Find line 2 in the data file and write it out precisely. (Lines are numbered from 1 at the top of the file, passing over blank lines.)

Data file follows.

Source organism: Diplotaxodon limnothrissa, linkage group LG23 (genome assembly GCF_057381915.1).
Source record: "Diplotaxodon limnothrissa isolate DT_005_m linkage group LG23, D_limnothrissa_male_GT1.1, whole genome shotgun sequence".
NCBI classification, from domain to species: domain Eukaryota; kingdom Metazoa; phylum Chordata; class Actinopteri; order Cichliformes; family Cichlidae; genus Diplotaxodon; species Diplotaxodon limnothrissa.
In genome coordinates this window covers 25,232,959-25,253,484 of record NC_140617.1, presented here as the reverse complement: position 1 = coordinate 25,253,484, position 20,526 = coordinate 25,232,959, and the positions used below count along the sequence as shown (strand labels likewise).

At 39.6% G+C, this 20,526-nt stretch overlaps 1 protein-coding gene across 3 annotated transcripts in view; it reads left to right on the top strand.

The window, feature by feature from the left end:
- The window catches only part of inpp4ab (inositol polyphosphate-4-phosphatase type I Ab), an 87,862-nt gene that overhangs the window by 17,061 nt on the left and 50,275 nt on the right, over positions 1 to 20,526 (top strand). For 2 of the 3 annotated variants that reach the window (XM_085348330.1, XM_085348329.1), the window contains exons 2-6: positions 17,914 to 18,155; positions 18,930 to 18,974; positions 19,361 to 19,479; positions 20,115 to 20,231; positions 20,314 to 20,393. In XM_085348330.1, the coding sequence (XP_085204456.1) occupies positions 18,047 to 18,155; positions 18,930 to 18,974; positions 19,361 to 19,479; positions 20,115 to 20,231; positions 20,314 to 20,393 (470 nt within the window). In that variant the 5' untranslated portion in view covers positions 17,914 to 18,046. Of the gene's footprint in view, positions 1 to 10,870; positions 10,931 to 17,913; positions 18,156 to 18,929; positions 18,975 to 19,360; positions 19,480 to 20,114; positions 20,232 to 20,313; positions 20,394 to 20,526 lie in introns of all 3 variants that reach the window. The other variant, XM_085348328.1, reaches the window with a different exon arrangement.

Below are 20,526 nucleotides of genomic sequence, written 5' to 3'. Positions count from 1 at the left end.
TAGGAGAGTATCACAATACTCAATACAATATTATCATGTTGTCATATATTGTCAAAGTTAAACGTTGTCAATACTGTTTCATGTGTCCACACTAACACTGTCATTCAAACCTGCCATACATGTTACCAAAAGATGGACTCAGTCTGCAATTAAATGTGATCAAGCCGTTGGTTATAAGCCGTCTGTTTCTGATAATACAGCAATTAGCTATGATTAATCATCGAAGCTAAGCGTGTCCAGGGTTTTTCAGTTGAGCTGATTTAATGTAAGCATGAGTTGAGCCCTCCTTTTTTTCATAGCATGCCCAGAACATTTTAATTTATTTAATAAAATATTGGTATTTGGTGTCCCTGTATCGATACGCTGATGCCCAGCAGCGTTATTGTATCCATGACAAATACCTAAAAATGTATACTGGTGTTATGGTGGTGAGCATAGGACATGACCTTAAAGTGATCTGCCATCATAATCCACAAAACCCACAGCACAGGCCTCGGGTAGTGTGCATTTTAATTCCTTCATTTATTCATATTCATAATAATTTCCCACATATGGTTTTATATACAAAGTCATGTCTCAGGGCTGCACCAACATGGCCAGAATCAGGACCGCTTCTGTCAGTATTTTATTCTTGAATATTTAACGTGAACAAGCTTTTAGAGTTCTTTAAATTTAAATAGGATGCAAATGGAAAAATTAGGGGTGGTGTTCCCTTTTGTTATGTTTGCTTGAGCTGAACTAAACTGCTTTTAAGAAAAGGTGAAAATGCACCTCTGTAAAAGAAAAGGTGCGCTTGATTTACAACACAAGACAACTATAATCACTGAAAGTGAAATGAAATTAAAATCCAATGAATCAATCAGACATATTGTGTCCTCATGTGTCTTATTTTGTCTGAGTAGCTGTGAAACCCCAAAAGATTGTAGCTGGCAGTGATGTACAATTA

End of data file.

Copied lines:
Source record: "Diplotaxodon limnothrissa isolate DT_005_m linkage group LG23, D_limnothrissa_male_GT1.1, whole genome shotgun sequence".